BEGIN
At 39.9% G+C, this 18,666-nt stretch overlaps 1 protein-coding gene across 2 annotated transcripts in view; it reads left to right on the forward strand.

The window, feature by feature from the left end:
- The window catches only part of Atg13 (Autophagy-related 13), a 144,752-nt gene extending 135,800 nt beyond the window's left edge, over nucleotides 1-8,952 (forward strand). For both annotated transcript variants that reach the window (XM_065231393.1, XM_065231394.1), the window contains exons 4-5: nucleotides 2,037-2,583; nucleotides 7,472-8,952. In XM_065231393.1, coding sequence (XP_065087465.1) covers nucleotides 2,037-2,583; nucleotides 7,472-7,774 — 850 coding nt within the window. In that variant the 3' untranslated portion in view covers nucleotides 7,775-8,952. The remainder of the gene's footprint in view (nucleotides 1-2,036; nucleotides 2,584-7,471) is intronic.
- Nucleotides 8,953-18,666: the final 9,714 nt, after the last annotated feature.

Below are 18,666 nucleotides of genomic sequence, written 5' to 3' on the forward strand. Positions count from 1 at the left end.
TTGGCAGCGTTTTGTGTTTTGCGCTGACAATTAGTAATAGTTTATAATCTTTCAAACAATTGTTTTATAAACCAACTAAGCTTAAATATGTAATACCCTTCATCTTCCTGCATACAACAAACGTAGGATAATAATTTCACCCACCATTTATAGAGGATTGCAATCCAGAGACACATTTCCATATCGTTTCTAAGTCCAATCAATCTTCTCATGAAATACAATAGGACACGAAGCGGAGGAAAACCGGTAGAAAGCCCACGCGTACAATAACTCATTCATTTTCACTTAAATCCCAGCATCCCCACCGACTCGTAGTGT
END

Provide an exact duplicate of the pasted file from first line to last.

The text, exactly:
At 39.9% G+C, this 18,666-nt stretch overlaps 1 protein-coding gene across 2 annotated transcripts in view; it reads left to right on the forward strand.

The window, feature by feature from the left end:
- The window catches only part of Atg13 (Autophagy-related 13), a 144,752-nt gene extending 135,800 nt beyond the window's left edge, over nucleotides 1-8,952 (forward strand). For both annotated transcript variants that reach the window (XM_065231393.1, XM_065231394.1), the window contains exons 4-5: nucleotides 2,037-2,583; nucleotides 7,472-8,952. In XM_065231393.1, coding sequence (XP_065087465.1) covers nucleotides 2,037-2,583; nucleotides 7,472-7,774 — 850 coding nt within the window. In that variant the 3' untranslated portion in view covers nucleotides 7,775-8,952. The remainder of the gene's footprint in view (nucleotides 1-2,036; nucleotides 2,584-7,471) is intronic.
- Nucleotides 8,953-18,666: the final 9,714 nt, after the last annotated feature.

Below are 18,666 nucleotides of genomic sequence, written 5' to 3' on the forward strand. Positions count from 1 at the left end.
TTGGCAGCGTTTTGTGTTTTGCGCTGACAATTAGTAATAGTTTATAATCTTTCAAACAATTGTTTTATAAACCAACTAAGCTTAAATATGTAATACCCTTCATCTTCCTGCATACAACAAACGTAGGATAATAATTTCACCCACCATTTATAGAGGATTGCAATCCAGAGACACATTTCCATATCGTTTCTAAGTCCAATCAATCTTCTCATGAAATACAATAGGACACGAAGCGGAGGAAAACCGGTAGAAAGCCCACGCGTACAATAACTCATTCATTTTCACTTAAATCCCAGCATCCCCACCGACTCGTAGTGT